Algerian president sacks aide ahead of election candidacy deadline
Algerian President Abdelaziz Bouteflika sacked his campaign manager on Saturday amid street protests against his decision to run for a fifth term in office.
At least 183 people were injured and one person died of a heart attack, according to officials, when tens of thousands protested on Friday.
Protesters have been demanding the ailing 82-year-old Bouteflika, who is in Switzerland for medical checks, abandon his plans to seek another term as president.
He has only occasionally been seen in public since suffering a stroke in 2013.
Bouteflika replaced his veteran campaign manager Abdel Malek Sellal with transport minister Abdelghani Zaalane, state press agency APS said on Saturday, with no reason being given for the move.
Although Bouteflika's campaign has announced his intention to run for a fifth term in an election to be held in April, the sitting president has yet to formally submit his candidacy.
Sunday is the deadline for presidential hopefuls to register their candidacy, but only two have so far formally registered their challenges - Ali Zeghdoud from the tiny Algerian Rally party and independent Abdelkrim Hamadi.
Businessman Rachid Nekkaz is one figure to have cultivated a mass following among young people, including on social media.
But he will likely fall foul of electoral laws on nationality because he once held French citizenship.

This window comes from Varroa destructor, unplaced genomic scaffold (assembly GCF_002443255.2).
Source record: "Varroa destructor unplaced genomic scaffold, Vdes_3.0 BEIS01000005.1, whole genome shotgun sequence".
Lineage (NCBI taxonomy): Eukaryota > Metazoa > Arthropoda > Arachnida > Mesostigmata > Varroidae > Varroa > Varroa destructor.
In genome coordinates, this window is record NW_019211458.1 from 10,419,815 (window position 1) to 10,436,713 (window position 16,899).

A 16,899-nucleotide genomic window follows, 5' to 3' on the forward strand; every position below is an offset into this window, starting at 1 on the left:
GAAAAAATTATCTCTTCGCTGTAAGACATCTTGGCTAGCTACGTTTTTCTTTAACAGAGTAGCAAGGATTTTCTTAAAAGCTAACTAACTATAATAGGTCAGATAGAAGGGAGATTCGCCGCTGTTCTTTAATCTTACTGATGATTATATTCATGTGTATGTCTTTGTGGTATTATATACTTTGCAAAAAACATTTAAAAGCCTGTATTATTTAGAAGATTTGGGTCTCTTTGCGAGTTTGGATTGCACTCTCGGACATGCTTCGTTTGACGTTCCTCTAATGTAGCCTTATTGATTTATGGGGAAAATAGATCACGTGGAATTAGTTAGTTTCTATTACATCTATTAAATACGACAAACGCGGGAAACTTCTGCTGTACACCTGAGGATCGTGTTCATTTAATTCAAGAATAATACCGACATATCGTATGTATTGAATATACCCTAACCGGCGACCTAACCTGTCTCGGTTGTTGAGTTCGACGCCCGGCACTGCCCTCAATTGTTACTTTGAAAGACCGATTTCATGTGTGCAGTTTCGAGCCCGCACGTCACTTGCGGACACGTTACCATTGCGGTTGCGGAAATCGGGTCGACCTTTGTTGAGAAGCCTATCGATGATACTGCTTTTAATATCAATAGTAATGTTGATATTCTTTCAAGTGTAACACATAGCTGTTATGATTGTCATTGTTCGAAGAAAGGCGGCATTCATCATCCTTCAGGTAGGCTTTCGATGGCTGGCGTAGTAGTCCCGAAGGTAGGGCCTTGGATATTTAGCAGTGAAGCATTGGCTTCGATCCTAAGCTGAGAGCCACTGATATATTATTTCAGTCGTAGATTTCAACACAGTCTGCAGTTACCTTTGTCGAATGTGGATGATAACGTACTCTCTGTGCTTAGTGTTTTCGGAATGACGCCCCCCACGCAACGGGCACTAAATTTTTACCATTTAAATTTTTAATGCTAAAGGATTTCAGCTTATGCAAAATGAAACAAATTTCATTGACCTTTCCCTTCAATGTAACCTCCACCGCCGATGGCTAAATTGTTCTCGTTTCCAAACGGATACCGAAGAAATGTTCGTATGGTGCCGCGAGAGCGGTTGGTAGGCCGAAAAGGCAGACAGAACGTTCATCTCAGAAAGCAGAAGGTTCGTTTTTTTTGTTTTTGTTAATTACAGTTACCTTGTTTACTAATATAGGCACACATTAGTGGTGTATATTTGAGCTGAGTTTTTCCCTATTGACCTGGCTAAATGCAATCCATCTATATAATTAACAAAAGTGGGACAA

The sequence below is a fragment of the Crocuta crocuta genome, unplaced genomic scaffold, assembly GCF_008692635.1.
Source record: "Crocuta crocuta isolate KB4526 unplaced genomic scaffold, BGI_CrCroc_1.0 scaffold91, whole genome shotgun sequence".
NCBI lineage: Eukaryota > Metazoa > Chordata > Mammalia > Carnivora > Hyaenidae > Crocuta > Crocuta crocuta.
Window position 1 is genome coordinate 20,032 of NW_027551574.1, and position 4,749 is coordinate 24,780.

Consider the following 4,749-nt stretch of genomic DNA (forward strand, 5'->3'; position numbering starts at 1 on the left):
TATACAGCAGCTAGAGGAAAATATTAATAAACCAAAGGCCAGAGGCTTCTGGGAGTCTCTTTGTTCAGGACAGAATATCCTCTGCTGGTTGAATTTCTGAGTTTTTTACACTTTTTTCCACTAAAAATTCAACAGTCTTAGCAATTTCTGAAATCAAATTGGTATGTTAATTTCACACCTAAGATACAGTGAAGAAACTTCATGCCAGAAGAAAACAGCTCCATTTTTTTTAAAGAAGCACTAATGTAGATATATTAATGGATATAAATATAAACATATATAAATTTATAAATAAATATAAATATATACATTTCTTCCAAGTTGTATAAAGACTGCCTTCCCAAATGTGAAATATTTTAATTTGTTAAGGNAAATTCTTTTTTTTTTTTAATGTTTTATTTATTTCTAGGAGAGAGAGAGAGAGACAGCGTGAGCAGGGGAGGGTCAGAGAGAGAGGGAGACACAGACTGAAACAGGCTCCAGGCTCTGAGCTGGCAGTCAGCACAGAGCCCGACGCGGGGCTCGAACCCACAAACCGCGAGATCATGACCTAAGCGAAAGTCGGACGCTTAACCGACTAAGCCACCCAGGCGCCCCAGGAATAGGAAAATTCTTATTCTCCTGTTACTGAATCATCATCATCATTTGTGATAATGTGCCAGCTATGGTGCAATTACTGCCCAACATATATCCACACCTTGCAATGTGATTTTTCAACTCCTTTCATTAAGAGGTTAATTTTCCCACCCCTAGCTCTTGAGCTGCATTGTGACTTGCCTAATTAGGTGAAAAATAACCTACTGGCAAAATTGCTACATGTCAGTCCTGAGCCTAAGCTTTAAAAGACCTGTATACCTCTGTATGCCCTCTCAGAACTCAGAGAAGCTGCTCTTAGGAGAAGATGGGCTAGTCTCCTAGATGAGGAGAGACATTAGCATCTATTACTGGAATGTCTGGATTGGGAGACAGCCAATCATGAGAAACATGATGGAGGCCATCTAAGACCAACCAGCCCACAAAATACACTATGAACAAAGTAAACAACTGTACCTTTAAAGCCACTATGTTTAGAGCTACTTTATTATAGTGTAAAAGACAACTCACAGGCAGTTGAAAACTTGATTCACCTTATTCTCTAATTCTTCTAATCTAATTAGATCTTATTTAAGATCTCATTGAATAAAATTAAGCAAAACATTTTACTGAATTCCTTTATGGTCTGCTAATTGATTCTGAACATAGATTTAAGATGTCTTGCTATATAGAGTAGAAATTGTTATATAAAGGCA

Bouteflika's main opponent in 2004 and 2014 was his former prime minister Ali Benflis, who is expected to confirm on Sunday whether he will attempt another run.
Retired general Ali Ghediri threw his hat into the ring in January but has gone quiet in recent weeks.
Contacted by AFP on Saturday, his camp did not want to say whether he will formally submit his candidacy.
The main Islamist party, the Movement for the Society of Peace (MSP), earlier said it will field its candidate Abderrazak Makri, but the candidacy has not been confirmed.
Makri told AFP on Saturday that the MSP had not excluded boycotting the elections altogether.
The far-left Workers' Party announced on Saturday that it would not field a candidate for the first time since 2004, saying the presidential election could not fulfill "the real desire for change".
Once Sunday's midnight (2300 GMT) deadline passes, the court has 10 days to rule on the validity of candidates.